This year, it’s Mardi Gras from afar. I’ll be joining some friends at an Asian bistro to celebrate, and I suspect I’ll be doing without any étouffée.
From étouffée to King Cakes, Mardi Gras is a celebration for the senses. For weeks, parades, street fests, music, food and camaraderie reign.
Many things bind people with this holiday and one of them is the King Cake. The history is a bit foggy (too many hurricanes?) but the origins are decidedly French. The cake is believed to have come from France in 1870. And from there, the rest is history.
The history of the King Cake meanders a bit, rather like the Mississippi itself, and over the years it’s taken a variety of forms. But at heart, it is a rich cake/pastry concoction decorated with the royal colors of purple (Justice), green (Faith) and gold (Power). Buried somewhere in the cake is a small plastic baby. He/she who gets the piece with the baby becomes King for the day and must host then next party and provide the King Cake.
So it goes, and the good times roll.
Over the years the cakes have gotten more elaborate and creative. But my personal favorite is brioche based. I can still taste the rich brioche from my favorite New Orleans bakery uptown, where butter and bliss meet in cake form.
Beyond King Cake, New Orleans offers all its usual foods. And it’s the incredible combination of foods and food sources, ethnicities and flavors that I find endlessly fascinating.
Consider gumbo. It starts with the careful development of a dark roux (butter/oil and flour cooked to mahogany perfection, and never burned).
After the roux comes a vegetable base with any combination of foods.
African okra might be cooked into the gumbo to lend its stickiness to thicken the stew. Or Indian file may provide a thickening agent to pull the dish together.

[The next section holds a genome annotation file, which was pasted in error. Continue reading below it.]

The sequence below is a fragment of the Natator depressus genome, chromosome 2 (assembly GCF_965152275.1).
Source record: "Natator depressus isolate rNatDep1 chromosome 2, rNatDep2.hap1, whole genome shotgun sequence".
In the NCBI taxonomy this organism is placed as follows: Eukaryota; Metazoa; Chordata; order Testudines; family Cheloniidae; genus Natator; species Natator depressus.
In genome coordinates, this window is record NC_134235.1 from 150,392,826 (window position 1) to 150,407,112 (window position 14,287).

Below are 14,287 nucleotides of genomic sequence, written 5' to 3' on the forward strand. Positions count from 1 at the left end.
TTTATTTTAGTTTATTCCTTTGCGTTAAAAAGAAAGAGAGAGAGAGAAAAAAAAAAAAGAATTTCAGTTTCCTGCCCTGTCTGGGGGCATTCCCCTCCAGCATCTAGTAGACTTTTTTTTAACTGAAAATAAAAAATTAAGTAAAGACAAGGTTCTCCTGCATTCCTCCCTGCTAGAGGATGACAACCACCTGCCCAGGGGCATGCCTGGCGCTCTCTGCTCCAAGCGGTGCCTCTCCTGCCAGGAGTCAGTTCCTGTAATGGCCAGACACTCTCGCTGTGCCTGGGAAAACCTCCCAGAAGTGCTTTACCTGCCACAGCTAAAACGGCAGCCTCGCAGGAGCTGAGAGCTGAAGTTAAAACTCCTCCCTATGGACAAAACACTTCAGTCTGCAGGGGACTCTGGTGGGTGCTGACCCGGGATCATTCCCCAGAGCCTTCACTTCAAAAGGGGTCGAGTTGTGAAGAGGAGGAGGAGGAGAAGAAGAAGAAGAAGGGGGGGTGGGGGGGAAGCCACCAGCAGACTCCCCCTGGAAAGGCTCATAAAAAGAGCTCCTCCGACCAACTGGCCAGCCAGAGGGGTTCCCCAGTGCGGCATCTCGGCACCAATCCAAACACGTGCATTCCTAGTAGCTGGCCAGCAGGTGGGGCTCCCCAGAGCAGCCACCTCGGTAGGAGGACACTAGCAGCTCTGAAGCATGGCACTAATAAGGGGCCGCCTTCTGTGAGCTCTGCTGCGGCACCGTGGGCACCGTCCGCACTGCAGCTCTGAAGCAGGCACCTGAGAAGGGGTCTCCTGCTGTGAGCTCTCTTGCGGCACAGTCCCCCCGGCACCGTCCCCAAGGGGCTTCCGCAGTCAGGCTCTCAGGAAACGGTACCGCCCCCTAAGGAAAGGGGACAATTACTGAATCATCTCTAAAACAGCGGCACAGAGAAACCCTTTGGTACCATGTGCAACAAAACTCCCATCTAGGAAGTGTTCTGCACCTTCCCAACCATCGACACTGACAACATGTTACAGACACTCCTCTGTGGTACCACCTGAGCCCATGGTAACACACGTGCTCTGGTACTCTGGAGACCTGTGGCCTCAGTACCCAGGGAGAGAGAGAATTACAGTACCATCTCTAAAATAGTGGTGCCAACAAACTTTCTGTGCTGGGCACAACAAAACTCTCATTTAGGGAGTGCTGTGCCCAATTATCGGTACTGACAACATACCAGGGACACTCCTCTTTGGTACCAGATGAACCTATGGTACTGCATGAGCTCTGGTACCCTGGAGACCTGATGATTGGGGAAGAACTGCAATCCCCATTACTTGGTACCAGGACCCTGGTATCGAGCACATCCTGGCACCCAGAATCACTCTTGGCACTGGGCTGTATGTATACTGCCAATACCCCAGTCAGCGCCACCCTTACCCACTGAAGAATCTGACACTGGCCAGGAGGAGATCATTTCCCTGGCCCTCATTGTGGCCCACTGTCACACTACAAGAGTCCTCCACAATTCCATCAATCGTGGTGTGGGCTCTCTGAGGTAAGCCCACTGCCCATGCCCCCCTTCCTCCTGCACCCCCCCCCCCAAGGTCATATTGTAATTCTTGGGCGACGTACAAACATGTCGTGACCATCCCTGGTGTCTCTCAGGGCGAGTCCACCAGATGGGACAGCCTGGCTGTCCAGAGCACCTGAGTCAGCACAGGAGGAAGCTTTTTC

Then there may be some Cajun sausage, Spanish peppers, oysters, shrimp and whatever other seafood strikes ones fancy. Crawfish. Chicken. Duck. What’s your pleasure?
And then it’s all served over Chinese white rice, with hot French bread.
It’s a world tour de culinary force in a simple bowl.
The history of food is always fascinating and some of my favorite cuisines are an amalgam of different cultures, times and ingredients. One of the things I admire about New Orleans cooking is how they’ve kept alive the classics, while continuing to evolve the food for more modern tastes. History hasn’t stifled innovation. To the contrary, the melting pot history has encouraged ever new takes on the regional culinary dialect.
So on this day, Fat Tuesday, when all of New Orleans, eats, drinks and rocks and rolls, I will (in such typical American fashion) raise my glass and nod to this noble tradition. As I enjoy the pan-Asian flavors (think a combination of Chinese, Thai and whatnot) at Jinja here in Santa Fe.
More Reading on New Orleans
These posts are from the YOLO (You Only Live Once) section of the blog. They are some old excerpts from a not yet finished book (Adventures By Sailplane) and trace the curious set of events that led to my becoming a pilot. And it all started, in its own strange way, in New Orleans.
And from a more recent visit to New Orleans:
Let The Good Times Roll In New Orleans
New Orleans Photo Gallery (Complete with music!)
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